• How can I get an impartial estimator of assets that our father left us?

There is a property dispute between me and my brother about assets that our father left us, and the will is invalid due to his mental illness.

How do I ascertain the actual monetary value of all the assets (properties and commercial buildings), by someone impartial, so that the properties can be divided in half between the both of us?
Asked 4 years ago in Property Law
Religion: Hindu

4 answers received in 10 minutes.

Lawyers are available now to answer your questions.

11 Answers

Get valuation of assets done by government approved valuer

Ajay Sethi
Advocate, Mumbai
87947 Answers
6207 Consultations

5.0 on 5.0

Take help of an expert and professional property valuer.

There are Government Registered Valuers, who estimate the value for immovable properties

Vibhanshu Srivastava
Advocate, New Delhi
9426 Answers
245 Consultations

5.0 on 5.0

either you or your brother can appoint any professional valuer, either private or on panel of the government

even if your brother appoints a valuer, there wont be any chance of any foul play

why - because he would obviously want the valuation on the higher side - as both you and your brother have disregarded the Will and have agreed to divide proceeds equally

so your brother or even you would not want or influence the valuer to value the properties at a lesser price

both of you would want the valuer to value the properties at its fair price - i,e the highest price which the properties can fetch

Yusuf Rampurawala
Advocate, Mumbai
6882 Answers
79 Consultations

5.0 on 5.0

File for partition before the court and pray before court to appoint valuer to make a valuation report of all the assets based on same the property can be devided.

Or if everything is amicable settling appoint a government approved valuation expert for a report and then you may make and register a partition deed.

Shubham Jhajharia
Advocate, Ahmedabad
25516 Answers
179 Consultations

5.0 on 5.0

Hello,

Government has approved number of valuer in all the cities.

Get in touch with one of them and get the property valued.

Regards

Anilesh Tewari
Advocate, New Delhi
17940 Answers
377 Consultations

5.0 on 5.0

1) You have to get valued of property from valuer who works for this as property valuation and distribute property among both brothers equally.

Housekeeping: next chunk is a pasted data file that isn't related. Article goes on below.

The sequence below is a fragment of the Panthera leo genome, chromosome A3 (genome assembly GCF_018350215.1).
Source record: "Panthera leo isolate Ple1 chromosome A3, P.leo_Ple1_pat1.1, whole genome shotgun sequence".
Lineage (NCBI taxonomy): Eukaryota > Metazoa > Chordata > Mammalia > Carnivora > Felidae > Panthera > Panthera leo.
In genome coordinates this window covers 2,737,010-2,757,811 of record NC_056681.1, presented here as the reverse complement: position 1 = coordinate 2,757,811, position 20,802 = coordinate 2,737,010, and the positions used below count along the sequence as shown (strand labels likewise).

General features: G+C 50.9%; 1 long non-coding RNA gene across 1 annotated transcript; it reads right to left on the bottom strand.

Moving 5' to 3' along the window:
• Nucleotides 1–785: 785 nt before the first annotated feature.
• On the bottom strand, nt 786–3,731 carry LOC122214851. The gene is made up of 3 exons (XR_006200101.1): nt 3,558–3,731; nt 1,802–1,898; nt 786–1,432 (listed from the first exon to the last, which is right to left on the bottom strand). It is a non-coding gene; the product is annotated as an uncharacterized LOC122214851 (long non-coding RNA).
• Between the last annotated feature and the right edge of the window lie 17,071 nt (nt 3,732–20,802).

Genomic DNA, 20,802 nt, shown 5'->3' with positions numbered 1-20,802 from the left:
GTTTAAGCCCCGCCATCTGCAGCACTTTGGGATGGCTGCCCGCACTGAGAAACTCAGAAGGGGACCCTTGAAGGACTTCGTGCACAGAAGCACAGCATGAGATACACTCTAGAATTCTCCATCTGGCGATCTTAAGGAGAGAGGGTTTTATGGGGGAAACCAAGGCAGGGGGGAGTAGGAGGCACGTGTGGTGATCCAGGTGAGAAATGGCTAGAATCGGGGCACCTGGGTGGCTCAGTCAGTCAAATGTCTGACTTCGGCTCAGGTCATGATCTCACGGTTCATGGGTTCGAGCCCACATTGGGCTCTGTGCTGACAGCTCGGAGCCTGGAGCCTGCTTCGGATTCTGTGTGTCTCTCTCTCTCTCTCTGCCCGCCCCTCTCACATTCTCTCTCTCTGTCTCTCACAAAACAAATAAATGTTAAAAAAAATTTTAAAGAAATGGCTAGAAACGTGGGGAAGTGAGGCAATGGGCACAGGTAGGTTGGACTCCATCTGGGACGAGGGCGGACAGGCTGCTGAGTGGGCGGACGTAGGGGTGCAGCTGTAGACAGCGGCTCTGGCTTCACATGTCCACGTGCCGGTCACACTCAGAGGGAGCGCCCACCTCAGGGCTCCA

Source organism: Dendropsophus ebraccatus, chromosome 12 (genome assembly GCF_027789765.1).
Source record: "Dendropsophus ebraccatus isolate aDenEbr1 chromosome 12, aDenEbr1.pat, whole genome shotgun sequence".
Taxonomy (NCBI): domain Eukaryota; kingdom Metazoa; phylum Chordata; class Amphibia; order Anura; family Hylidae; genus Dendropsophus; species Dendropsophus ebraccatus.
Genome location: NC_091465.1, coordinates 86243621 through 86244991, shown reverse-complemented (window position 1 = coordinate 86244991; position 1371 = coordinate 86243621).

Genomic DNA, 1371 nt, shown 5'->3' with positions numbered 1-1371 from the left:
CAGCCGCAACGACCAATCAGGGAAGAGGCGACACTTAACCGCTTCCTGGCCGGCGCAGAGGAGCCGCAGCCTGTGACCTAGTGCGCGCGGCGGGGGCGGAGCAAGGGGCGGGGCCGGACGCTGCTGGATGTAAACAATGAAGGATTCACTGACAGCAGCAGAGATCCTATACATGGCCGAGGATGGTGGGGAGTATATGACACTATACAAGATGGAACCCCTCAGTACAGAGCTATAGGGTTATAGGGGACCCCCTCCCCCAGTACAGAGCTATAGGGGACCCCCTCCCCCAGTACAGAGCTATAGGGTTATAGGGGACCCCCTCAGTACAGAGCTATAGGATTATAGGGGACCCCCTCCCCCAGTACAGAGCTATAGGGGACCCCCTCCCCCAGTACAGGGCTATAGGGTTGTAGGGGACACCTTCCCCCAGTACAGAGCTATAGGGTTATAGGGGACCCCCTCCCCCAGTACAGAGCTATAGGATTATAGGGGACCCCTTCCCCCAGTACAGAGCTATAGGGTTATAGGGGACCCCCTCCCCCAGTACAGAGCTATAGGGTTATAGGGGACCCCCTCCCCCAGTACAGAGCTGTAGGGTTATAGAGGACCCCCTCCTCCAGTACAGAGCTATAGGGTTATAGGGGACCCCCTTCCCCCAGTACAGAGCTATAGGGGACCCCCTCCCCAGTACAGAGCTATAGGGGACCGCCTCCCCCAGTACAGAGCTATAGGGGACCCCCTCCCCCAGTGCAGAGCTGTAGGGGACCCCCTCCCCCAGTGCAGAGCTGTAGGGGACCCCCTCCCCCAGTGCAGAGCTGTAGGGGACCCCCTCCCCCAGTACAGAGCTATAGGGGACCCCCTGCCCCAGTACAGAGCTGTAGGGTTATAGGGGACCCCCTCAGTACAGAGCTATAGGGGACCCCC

Ganesh Kadam
Advocate, Pune
12338 Answers
191 Consultations

4.9 on 5.0

property cannot be sold until and unless you obtain a certificate from competent medical authority to issue a certificate of his unsoundness.

Chief medical officer can issue such certificate.

if your father has any other Class-I legal heir then there consent/no objection will also be required for disposing off the father's property.

You can apply for appointment as manager for management of property of your brother before District Court where your brother ordinarily resides. The district court then order for investigation regarding mental status of your brother and after obtaining investigation report the district court appoint you as manager to manage the property of your brother. However for the purpose of sale the permission of district court is necessary. After obtaining requisite permission you can sell the property of person who is unsound mind

Mohammed Mujeeb
Advocate, Hyderabad
19031 Answers
32 Consultations

4.5 on 5.0

Get hold of a government approved property valuator who has good reviews.

Ashish Davessar
Advocate, Jaipur
30761 Answers
971 Consultations

5.0 on 5.0

1. Apply to local Civil Court, with the matter and request for court appointed "Govt. Valuer" for submitting value report to the court, which will be final for all futuristic disputes.

2. Private Valuer also can be appointed BUT his report will not have legally enforceable value.

Keep Smiling .... Hemant Agarwal

Hemant Agarwal
Advocate, Mumbai
5612 Answers
25 Consultations

5.0 on 5.0

Dear Sir,

You make use of following settled law of the land as pronounced by Hon’ble Supreme Court of India, various High Courts and circulars of the State govt

WILL PROVING BURDEN -

Section 61 in The Indian Succession Act, 1925

61 Will obtained by fraud, coercion or importunity. —A Will or any part of a Will, the making of which has been caused by fraud or coercion, or by such importunity as takes away the free agency of the testator, is void. Illustrations

(i) A, falsely and knowingly, represents to the testator, that the testator's only child is dead, or that he has done some undutiful act and thereby induces the testator to make a will in his, A's favour; such Will has been obtained by fraud, and is invalid.

(ii) A, by fraud and deception, prevails upon the testator to bequeath a legacy to him. The bequest is void.

(iii) A, being a prisoner by lawful authority, makes his Will. The Will is not invalid by reason of the imprisonment.

(iv) A, threatens to shoot B, or to burn his house or to cause him to be arrested on a criminal charge, unless he makes a bequest in favour of C. B, in consequence, makes a bequest in favour of C. The bequest is void, the making of it having been caused by coercion.

(v) A, being of sufficient intellect, if undisturbed by the influence of others, to make a Will yet being so much under the control of B that he is not a free agent, makes a Will dictated by B. It appears that he would not have executed the Will but for fear of B. The Will is invalid.

Section 63 in The Indian Succession Act, 1925